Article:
Why does a female MD write a book that helps males be better dads for their daughters? Because she believes we have a lot to offer them, things that can make them great women someday. This goes against our culture’s notion that men can’t possibly understand their daughters. Unfortunately, men believe this and consequently take themselves out of their daughters’ lives in one-way or another. Meeker is helping to remedy this.
In Strong Fathers, Strong Daughters: The 30-Day Challenge,author Meg Meeker helps men see the God given abilities that can help them be an extremely important part of their daughters’ lives. Dads show their daughters what men are, who God is, and how the world doesn’t wants what’s best for them; only dad and mom do.
The book covers the same topics as her original work, Strong Fathers, Strong Daughters: 10 Secrets Every Father Should Know. 1) You are the most important man in her life. 2) She needs a hero. 3) You are her first love. 4) Teach her humility. 5) Protect and Defend her. 6) Pragmatism and Grit, Two of Your Greatest Assets 7) Be the man you want her to marry. 8) Teach her who God is. 9) Teach her to fight. 10) Keep her connected. She recommends reading certain chapters in this book. However, even if you don’t buy the 10 Secrets book, you get a lot of information from the Challenge book. This latter edition is particularly good for men who don’t have a habit of reading. Any man, if he cares to know more about his daughter, will read the thirty chapters, each of which are no more than four pages long.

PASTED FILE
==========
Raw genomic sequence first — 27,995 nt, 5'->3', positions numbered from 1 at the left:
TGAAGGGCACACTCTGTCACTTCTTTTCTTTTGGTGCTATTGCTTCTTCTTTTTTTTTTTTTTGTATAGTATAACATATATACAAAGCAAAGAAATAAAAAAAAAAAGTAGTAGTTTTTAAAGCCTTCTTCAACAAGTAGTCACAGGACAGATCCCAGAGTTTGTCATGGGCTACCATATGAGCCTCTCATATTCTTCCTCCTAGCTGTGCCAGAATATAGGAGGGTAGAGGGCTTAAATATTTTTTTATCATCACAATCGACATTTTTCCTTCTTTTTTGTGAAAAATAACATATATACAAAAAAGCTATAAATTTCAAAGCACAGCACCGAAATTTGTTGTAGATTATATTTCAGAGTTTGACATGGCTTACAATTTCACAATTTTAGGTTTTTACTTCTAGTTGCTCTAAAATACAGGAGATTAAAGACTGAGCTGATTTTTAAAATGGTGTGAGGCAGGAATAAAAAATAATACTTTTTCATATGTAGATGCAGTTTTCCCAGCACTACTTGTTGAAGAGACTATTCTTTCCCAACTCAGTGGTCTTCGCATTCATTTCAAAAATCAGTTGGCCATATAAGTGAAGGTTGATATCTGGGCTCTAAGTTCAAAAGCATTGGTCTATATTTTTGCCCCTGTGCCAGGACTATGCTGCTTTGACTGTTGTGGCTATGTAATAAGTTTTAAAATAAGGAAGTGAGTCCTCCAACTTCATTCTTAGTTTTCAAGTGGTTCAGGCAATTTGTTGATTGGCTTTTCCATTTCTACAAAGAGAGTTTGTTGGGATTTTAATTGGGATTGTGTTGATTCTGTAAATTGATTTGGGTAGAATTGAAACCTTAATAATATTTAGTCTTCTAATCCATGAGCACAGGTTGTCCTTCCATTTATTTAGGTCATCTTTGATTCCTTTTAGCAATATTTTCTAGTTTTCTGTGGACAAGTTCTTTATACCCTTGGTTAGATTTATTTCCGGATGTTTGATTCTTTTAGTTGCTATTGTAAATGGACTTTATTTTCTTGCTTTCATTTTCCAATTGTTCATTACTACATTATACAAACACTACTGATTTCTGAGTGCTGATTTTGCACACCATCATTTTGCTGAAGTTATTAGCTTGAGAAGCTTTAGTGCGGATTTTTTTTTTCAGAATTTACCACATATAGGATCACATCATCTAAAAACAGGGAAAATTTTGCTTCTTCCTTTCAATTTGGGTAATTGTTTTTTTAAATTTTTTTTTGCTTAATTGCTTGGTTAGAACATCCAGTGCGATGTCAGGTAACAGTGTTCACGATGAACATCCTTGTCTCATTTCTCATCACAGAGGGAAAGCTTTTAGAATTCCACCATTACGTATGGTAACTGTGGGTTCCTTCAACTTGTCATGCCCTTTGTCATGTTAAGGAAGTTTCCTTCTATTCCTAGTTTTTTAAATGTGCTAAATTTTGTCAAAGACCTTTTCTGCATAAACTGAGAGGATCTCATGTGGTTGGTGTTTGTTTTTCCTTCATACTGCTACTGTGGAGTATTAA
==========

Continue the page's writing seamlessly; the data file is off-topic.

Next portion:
Each chapter will help you grow as a man, and you will see that this is important because your daughter will someday marry someone like you. As Meeker says, “Women gravitate towards the familiar.” At the end of each chapter is a challenge engineered to help dads authentically engage with their daughters. Doing this can be awkward for dads but through Meeker’s coaching, any dad can do it. I wouldn’t recommend doing each activity one day after another. This will seem fake. However, a well-planned activity based on Meeker’s suggestions will do wonders for your relationship with your daughter. Furthermore, some activities are appropriate for younger girls while others are more for older ones. One of Meeker’s last directives is to put the book up for a while when you’re done, and refer back to it from time-to-time. I agree.
Meeker discusses men’s natural strengths without apology and identifies how they counteract the weaknesses of women. While this will enrage some feminists, it also allows her to speak directly to the heart of the dads reading, encouraging them to “man-up.” Too many dads sit on their thumbs, and remember, it’s a book for dads, not moms. Meeker’s frank authorship and knowledge of the worries and fears of today’s dads make this book a must-read for every man who wants to do his best for his family.